According to the ‘Mining and Metals 2021 Survey’, based on the opinion of 68 decision-makers in the mining and metals industry, while the global mining sector is facing one of its most challenging transitions yet, it seems like the most considerable number of decision-makers (45%) believe that ESG issues will present the biggest risk to the sector over 2021.

25.5% out of the interviewees think that miners will face the most scrutiny on pollution created by Scope 1 (direct) and Scope 2 (indirect) emissions this year.

In relation to Scope 3 emission, the result of activities from assets not owned or controlled by the reporting organisation, 23.5% said this would attract the most investor attention in terms of ESG issues. Local community impact accounted for 21.5% of the poll, emphasising the fallout from Rio Tinto’s destruction of the two ancient Aboriginal heritage sites in Australia in May 2020.

White & Case mining and metals sector lawyer Oliver Wright says: “ESG matters are not new to the mining sector, and by its very nature the sector is always going to face very intense scrutiny on this front. But even by recent standards, 2020 set a new bar for what is expected and, perhaps most importantly, for what is not acceptable.”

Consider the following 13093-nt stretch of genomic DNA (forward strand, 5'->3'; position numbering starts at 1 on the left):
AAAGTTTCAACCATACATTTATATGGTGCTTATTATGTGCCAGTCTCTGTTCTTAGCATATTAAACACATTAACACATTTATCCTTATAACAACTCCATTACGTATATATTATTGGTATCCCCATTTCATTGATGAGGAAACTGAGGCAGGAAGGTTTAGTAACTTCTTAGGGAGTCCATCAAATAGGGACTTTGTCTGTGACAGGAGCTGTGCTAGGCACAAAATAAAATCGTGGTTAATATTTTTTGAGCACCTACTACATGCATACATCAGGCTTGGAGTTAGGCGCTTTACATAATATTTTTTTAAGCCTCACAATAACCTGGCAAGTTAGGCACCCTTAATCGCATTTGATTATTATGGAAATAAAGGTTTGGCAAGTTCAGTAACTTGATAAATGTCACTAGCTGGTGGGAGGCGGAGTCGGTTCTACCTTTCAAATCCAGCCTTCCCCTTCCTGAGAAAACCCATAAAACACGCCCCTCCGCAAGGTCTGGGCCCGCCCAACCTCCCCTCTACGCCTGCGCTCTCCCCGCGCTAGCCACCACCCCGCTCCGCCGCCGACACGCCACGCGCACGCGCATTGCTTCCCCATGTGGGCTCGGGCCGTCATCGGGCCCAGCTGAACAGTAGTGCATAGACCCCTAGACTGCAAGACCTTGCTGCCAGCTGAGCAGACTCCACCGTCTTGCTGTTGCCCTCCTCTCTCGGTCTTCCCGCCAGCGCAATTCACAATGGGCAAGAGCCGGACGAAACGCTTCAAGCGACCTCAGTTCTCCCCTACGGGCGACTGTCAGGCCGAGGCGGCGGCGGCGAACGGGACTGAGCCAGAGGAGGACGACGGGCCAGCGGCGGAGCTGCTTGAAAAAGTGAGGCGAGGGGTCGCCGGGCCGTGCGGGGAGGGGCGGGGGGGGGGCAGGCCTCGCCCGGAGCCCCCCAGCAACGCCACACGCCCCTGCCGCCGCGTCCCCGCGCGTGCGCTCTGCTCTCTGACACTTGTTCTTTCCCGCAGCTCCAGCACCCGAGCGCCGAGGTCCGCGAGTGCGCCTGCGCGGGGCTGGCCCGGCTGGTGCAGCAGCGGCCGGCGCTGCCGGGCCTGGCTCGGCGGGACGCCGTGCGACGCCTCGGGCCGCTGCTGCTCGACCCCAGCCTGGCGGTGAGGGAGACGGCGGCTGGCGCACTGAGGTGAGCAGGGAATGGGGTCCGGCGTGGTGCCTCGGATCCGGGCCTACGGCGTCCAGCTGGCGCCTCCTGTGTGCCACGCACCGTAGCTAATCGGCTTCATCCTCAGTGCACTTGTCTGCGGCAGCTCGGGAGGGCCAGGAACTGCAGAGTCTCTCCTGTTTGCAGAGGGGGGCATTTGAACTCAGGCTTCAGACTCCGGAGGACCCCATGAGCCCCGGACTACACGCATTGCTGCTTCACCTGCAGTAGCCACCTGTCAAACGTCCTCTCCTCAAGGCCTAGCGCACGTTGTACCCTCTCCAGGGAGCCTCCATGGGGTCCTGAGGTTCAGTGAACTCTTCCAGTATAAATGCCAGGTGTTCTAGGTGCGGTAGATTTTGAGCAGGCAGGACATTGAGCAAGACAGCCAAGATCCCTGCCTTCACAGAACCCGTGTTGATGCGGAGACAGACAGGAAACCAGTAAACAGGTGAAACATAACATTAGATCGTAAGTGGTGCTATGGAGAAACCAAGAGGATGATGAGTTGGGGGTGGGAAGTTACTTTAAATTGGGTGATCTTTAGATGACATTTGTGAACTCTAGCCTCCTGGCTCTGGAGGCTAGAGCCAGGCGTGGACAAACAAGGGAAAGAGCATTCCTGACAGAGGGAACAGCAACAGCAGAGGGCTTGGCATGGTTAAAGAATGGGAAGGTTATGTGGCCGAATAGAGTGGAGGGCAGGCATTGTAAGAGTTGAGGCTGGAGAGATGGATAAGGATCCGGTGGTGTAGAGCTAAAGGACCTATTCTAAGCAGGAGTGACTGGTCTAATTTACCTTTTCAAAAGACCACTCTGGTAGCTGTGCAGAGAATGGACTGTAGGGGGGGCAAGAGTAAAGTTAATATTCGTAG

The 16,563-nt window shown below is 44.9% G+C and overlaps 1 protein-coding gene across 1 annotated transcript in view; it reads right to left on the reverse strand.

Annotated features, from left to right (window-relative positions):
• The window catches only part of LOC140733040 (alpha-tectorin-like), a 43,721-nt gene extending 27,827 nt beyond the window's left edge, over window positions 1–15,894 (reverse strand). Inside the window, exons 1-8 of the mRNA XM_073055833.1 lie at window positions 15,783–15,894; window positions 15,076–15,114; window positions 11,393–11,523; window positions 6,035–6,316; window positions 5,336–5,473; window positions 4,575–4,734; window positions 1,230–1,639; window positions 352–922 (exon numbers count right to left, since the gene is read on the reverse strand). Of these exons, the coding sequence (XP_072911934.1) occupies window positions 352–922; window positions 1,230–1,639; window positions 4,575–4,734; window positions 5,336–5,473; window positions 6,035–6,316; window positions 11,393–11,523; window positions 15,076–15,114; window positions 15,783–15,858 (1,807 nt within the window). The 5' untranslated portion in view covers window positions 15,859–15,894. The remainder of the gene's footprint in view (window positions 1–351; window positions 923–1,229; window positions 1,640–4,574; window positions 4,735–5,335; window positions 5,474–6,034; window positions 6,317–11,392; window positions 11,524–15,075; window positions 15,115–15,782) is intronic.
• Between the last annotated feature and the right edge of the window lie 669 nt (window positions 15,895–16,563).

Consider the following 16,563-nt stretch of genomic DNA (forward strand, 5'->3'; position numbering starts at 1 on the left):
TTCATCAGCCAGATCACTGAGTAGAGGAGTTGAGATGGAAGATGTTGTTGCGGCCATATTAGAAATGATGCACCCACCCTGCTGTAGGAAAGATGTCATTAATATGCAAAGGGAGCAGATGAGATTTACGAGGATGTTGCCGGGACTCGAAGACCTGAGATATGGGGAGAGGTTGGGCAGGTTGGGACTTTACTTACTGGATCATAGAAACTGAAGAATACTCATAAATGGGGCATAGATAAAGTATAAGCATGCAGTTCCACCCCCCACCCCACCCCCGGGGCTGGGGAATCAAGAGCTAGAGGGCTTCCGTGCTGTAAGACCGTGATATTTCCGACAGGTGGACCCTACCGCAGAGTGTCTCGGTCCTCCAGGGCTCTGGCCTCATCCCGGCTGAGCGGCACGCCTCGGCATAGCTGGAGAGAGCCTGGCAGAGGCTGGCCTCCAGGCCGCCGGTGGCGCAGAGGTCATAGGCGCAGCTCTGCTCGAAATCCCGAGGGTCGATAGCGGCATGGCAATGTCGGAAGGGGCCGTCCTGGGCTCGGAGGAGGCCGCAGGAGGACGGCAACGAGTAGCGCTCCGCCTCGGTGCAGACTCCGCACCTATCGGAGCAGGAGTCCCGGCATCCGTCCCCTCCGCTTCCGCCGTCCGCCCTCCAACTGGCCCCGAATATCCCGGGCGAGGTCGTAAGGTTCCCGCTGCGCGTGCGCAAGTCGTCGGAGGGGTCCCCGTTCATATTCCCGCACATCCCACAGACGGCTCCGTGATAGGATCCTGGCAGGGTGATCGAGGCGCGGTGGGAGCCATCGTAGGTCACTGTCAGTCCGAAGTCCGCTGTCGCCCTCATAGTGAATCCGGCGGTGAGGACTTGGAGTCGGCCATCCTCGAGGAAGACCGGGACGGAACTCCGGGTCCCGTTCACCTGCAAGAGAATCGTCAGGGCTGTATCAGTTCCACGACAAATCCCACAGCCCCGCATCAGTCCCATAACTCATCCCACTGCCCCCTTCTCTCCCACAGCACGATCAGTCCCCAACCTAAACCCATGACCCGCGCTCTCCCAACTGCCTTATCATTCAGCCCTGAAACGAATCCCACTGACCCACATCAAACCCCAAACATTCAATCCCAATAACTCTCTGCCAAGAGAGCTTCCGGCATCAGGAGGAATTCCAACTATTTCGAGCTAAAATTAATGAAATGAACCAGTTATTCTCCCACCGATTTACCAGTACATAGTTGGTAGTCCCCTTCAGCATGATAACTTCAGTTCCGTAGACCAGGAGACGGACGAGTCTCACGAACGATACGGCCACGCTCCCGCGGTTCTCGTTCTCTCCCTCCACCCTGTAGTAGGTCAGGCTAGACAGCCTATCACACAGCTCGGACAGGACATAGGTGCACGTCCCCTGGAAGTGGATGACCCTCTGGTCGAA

While the coronavirus pandemic dominated the thoughts of executives in the mining and metals space last year, this trend is expected to diminish in 2021. The industry surprised observers with the speed that production recovered in 2020, as most of the big companies returned to full production schedules by the third quarter. Provoked by this, respondents expect that the sector will be able to continue to navigate the ongoing crisis.

White & Case infrastructure and project finance lawyer John Tivey says: “From being seen as an existential threat for the mining & metals industry at the beginning, the COVID-19 pandemic turned into a resilience story for the sector, bringing generalist investors back for the first time in years – combined with surging commodity prices and a focus on shareholder returns.”

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For this reason, only 7.5% said that Covid-19-led demand destruction would be the biggest threat to the sector this year, while 13.6% think that its impact on supply chains will be the biggest risk.

Other key findings from the survey include copper’s likelihood to outperform this year, with 36% picking it to be the standout metal of 2021, and 40% saying that they expected precious metals to be the sector most likely to see consolidation this year.